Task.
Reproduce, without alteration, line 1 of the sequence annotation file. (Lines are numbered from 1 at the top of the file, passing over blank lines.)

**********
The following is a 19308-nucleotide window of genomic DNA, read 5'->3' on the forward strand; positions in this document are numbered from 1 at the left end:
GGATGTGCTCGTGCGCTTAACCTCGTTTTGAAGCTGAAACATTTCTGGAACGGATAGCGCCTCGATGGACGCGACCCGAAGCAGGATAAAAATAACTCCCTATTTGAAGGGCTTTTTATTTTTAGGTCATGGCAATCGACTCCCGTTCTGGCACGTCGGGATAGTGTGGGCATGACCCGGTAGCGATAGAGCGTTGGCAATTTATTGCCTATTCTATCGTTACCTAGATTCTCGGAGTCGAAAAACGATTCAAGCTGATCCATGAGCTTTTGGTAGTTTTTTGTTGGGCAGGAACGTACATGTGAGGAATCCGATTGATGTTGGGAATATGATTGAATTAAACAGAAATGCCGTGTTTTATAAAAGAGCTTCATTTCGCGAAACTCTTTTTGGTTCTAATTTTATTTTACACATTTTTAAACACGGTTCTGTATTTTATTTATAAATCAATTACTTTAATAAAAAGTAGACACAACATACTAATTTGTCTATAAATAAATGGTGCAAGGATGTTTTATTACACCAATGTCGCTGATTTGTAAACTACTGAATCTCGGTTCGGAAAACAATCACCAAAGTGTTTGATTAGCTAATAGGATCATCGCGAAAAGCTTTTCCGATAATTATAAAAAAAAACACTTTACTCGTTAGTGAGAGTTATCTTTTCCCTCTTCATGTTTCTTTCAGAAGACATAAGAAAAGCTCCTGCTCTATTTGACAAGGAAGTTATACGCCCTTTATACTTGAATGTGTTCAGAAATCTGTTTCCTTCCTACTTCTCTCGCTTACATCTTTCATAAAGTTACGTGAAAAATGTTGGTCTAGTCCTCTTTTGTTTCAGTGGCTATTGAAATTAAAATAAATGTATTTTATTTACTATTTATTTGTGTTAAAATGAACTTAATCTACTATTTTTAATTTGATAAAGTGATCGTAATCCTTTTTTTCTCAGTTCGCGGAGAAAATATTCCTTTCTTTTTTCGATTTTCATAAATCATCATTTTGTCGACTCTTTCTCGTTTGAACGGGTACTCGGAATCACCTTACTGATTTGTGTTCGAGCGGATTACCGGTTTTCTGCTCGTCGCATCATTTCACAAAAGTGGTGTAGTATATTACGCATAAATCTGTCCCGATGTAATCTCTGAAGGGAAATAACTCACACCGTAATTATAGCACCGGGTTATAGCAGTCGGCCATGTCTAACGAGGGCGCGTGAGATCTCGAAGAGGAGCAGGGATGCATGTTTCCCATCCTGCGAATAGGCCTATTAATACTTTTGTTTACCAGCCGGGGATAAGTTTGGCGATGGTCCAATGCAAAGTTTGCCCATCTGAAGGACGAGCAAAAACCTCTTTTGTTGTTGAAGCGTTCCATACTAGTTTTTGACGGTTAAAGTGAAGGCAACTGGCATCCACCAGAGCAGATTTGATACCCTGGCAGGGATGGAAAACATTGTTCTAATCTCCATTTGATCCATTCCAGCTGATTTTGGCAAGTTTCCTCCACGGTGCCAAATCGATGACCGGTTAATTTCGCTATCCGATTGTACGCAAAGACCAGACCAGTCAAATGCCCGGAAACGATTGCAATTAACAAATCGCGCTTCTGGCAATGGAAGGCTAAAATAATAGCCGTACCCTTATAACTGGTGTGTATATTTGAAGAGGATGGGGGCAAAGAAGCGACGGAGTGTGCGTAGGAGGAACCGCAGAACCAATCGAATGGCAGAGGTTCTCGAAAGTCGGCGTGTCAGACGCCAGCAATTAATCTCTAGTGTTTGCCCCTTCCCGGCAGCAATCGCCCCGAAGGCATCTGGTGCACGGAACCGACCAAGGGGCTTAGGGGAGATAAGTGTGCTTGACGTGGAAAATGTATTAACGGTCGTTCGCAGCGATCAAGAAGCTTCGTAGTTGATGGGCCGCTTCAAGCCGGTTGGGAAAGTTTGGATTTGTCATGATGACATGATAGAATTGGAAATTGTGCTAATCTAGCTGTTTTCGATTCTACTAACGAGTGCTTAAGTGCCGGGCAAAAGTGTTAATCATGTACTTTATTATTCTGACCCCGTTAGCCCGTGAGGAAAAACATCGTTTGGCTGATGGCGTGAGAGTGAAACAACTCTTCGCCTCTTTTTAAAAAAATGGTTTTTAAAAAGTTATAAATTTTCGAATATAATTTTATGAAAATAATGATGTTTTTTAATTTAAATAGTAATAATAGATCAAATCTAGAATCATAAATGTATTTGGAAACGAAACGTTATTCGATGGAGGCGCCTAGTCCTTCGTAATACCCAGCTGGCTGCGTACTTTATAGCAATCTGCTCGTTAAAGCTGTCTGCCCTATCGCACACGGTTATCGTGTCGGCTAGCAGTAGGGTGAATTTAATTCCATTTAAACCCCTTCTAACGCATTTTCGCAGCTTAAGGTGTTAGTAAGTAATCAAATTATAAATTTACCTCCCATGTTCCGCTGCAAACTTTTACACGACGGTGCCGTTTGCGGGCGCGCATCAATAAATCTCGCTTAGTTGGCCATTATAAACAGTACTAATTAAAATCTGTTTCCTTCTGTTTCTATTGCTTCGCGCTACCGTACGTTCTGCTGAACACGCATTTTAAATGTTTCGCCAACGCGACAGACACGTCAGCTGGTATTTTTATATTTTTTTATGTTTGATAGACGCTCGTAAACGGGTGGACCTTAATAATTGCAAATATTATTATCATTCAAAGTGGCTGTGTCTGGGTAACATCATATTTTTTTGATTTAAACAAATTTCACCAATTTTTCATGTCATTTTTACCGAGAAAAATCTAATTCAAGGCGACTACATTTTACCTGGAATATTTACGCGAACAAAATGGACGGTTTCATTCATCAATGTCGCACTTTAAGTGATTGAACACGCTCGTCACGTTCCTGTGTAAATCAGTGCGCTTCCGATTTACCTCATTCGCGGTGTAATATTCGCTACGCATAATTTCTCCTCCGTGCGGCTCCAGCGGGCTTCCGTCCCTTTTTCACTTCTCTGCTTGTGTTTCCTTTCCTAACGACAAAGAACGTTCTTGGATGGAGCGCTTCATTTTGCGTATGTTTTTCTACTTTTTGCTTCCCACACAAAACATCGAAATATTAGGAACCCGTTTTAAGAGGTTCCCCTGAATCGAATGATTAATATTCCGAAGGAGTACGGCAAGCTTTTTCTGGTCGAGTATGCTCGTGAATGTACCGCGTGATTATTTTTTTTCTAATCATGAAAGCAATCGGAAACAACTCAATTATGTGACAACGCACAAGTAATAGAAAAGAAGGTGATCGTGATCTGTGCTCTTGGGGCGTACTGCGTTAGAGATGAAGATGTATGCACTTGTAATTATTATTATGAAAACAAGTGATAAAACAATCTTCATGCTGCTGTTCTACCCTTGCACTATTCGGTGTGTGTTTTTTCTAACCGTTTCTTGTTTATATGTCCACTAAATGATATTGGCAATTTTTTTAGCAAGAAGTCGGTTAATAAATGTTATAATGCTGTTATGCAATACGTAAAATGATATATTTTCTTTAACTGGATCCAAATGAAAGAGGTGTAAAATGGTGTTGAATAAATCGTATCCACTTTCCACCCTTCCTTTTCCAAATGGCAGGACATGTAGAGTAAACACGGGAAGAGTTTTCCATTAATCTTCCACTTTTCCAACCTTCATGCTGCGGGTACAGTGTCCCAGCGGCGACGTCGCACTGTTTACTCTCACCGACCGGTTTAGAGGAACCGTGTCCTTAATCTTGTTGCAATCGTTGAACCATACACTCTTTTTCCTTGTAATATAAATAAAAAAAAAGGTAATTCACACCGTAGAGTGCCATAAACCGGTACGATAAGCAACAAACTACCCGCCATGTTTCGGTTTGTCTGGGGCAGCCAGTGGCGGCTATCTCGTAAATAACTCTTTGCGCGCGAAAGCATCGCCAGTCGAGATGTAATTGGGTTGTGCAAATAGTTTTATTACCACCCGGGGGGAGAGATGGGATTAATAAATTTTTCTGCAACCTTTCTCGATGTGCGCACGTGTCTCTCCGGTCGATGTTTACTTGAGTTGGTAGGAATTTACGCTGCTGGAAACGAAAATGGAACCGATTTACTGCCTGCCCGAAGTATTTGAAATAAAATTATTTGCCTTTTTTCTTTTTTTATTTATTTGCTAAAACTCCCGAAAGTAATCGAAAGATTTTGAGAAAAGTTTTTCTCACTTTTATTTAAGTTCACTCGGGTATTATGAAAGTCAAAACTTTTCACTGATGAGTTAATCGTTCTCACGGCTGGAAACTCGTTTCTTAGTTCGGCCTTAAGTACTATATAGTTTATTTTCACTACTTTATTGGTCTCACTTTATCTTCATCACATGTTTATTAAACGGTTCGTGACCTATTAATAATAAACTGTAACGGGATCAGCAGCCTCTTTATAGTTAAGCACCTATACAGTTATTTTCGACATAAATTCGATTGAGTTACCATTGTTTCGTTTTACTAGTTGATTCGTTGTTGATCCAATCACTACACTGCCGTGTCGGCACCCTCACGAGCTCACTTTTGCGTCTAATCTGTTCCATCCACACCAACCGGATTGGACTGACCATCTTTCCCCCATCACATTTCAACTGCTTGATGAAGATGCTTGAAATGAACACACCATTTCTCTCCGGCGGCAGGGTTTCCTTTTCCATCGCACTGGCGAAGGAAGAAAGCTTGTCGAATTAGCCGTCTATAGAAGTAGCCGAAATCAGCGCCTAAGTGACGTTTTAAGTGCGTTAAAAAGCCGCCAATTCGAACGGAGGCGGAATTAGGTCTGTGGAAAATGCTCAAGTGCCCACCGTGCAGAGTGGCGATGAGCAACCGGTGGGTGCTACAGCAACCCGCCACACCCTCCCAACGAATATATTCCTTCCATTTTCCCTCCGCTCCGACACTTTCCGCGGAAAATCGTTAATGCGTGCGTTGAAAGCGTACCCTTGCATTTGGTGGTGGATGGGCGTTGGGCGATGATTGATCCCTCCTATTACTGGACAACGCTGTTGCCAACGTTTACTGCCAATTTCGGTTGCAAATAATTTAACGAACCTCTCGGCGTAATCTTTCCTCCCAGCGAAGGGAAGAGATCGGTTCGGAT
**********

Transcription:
The following is a 19308-nucleotide window of genomic DNA, read 5'->3' on the forward strand; positions in this document are numbered from 1 at the left end: